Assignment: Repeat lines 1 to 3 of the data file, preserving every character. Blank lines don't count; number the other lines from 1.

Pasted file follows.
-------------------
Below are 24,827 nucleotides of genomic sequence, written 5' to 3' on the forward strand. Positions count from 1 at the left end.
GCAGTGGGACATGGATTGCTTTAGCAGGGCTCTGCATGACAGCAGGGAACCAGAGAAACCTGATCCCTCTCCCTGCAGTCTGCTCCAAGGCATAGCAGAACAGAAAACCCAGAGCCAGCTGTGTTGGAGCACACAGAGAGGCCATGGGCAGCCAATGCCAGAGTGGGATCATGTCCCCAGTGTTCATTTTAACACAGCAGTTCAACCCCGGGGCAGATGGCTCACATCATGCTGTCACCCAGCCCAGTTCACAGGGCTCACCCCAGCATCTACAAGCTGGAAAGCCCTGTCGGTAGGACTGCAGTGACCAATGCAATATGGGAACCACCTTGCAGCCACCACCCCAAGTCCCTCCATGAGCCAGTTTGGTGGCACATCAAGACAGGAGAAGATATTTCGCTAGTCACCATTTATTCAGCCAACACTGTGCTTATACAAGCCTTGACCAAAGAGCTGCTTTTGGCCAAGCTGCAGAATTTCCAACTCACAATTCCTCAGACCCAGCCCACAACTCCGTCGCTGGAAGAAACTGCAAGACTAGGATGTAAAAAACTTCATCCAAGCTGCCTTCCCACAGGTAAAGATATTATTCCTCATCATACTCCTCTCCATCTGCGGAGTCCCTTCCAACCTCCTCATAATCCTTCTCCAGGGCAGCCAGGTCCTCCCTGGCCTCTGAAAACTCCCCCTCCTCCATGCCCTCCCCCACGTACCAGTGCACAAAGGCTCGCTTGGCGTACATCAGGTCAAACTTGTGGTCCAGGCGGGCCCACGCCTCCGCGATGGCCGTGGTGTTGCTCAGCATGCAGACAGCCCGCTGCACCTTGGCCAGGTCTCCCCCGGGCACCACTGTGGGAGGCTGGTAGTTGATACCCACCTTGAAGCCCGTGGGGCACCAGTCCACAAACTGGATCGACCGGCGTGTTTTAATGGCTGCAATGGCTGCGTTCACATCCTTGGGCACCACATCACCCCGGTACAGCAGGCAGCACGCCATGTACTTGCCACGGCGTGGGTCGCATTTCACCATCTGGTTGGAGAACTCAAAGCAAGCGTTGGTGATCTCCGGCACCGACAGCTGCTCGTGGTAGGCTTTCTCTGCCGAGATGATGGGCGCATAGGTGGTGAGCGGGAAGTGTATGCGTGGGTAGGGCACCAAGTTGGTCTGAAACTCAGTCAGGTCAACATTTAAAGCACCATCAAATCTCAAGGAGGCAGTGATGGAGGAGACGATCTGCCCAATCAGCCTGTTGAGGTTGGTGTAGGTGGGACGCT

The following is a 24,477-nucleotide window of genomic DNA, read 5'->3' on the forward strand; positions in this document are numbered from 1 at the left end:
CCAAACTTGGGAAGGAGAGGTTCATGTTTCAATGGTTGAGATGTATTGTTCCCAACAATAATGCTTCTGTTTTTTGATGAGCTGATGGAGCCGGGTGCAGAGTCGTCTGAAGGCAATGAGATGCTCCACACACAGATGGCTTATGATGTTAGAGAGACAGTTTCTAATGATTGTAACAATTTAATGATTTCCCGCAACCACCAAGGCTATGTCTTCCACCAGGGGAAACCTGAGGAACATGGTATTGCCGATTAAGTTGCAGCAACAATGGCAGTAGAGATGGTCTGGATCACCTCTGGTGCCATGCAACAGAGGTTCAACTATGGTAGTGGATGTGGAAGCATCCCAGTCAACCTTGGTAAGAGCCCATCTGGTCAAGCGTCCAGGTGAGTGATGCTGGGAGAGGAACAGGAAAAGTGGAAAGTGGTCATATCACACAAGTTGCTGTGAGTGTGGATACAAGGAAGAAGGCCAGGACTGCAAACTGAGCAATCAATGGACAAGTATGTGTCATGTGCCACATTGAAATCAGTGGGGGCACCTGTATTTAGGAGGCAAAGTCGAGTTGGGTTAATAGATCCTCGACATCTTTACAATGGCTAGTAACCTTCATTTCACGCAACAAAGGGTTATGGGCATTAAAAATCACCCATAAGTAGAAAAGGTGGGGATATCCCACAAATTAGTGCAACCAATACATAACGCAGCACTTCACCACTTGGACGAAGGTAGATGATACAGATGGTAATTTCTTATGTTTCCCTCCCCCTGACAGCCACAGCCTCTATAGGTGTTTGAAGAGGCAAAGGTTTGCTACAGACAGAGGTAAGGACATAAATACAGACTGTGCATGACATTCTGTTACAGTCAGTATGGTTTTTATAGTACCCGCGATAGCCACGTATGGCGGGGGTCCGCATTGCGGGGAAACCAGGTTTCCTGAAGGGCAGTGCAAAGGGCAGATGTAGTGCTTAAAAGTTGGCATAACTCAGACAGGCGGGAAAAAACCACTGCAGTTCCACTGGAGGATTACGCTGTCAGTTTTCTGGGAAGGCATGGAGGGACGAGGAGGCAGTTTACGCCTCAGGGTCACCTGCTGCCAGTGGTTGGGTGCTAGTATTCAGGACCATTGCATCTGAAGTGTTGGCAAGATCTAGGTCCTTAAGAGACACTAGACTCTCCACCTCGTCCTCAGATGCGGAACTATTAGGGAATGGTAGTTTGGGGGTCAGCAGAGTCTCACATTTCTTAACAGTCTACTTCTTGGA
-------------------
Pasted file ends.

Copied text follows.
Below are 24,827 nucleotides of genomic sequence, written 5' to 3' on the forward strand. Positions count from 1 at the left end.
GCAGTGGGACATGGATTGCTTTAGCAGGGCTCTGCATGACAGCAGGGAACCAGAGAAACCTGATCCCTCTCCCTGCAGTCTGCTCCAAGGCATAGCAGAACAGAAAACCCAGAGCCAGCTGTGTTGGAGCACACAGAGAGGCCATGGGCAGCCAATGCCAGAGTGGGATCATGTCCCCAGTGTTCATTTTAACACAGCAGTTCAACCCCGGGGCAGATGGCTCACATCATGCTGTCACCCAGCCCAGTTCACAGGGCTCACCCCAGCATCTACAAGCTGGAAAGCCCTGTCGGTAGGACTGCAGTGACCAATGCAATATGGGAACCACCTTGCAGCCACCACCCCAAGTCCCTCCATGAGCCAGTTTGGTGGCACATCAAGACAGGAGAAGATATTTCGCTAGTCACCATTTATTCAGCCAACACTGTGCTTATACAAGCCTTGACCAAAGAGCTGCTTTTGGCCAAGCTGCAGAATTTCCAACTCACAATTCCTCAGACCCAGCCCACAACTCCGTCGCTGGAAGAAACTGCAAGACTAGGATGTAAAAAACTTCATCCAAGCTGCCTTCCCACAGGTAAAGATATTATTCCTCATCATACTCCTCTCCATCTGCGGAGTCCCTTCCAACCTCCTCATAATCCTTCTCCAGGGCAGCCAGGTCCTCCCTGGCCTCTGAAAACTCCCCCTCCTCCATGCCCTCCCCCACGTACCAGTGCACAAAGGCTCGCTTGGCGTACATCAGGTCAAACTTGTGGTCCAGGCGGGCCCACGCCTCCGCGATGGCCGTGGTGTTGCTCAGCATGCAGACAGCCCGCTGCACCTTGGCCAGGTCTCCCCCGGGCACCACTGTGGGAGGCTGGTAGTTGATACCCACCTTGAAGCCCGTGGGGCACCAGTCCACAAACTGGATCGACCGGCGTGTTTTAATGGCTGCAATGGCTGCGTTCACATCCTTGGGCACCACATCACCCCGGTACAGCAGGCAGCACGCCATGTACTTGCCACGGCGTGGGTCGCATTTCACCATCTGGTTGGAGAACTCAAAGCAAGCGTTGGTGATCTCCGGCACCGACAGCTGCTCGTGGTAGGCTTTCTCTGCCGAGATGATGGGCGCATAGGTGGTGAGCGGGAAGTGTATGCGTGGGTAGGGCACCAAGTTGGTCTGAAACTCAGTCAGGTCAACATTTAAAGCACCATCAAATCTCAAGGAGGCAGTGATGGAGGAGACGATCTGCCCAATCAGCCTGTTGAGGTTGGTGTAGGTGGGACGCT

The following is a 24,477-nucleotide window of genomic DNA, read 5'->3' on the forward strand; positions in this document are numbered from 1 at the left end: